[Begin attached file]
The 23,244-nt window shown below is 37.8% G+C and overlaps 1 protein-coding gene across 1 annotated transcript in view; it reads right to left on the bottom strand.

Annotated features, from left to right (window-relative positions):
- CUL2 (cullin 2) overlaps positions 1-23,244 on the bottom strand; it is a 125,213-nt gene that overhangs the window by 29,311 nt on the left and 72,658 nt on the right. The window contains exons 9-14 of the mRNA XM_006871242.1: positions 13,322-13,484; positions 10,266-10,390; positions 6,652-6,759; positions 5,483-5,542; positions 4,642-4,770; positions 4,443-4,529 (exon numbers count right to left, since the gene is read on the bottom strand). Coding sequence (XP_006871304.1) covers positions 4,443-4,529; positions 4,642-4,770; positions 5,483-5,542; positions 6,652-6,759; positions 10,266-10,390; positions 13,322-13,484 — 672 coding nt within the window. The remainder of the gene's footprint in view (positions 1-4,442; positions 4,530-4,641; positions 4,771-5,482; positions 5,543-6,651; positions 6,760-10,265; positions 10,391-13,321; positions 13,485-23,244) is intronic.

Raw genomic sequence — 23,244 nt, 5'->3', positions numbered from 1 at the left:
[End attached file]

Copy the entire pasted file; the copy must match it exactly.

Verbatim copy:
The 23,244-nt window shown below is 37.8% G+C and overlaps 1 protein-coding gene across 1 annotated transcript in view; it reads right to left on the bottom strand.

Annotated features, from left to right (window-relative positions):
- CUL2 (cullin 2) overlaps positions 1-23,244 on the bottom strand; it is a 125,213-nt gene that overhangs the window by 29,311 nt on the left and 72,658 nt on the right. The window contains exons 9-14 of the mRNA XM_006871242.1: positions 13,322-13,484; positions 10,266-10,390; positions 6,652-6,759; positions 5,483-5,542; positions 4,642-4,770; positions 4,443-4,529 (exon numbers count right to left, since the gene is read on the bottom strand). Coding sequence (XP_006871304.1) covers positions 4,443-4,529; positions 4,642-4,770; positions 5,483-5,542; positions 6,652-6,759; positions 10,266-10,390; positions 13,322-13,484 — 672 coding nt within the window. The remainder of the gene's footprint in view (positions 1-4,442; positions 4,530-4,641; positions 4,771-5,482; positions 5,543-6,651; positions 6,760-10,265; positions 10,391-13,321; positions 13,485-23,244) is intronic.

Raw genomic sequence — 23,244 nt, 5'->3', positions numbered from 1 at the left: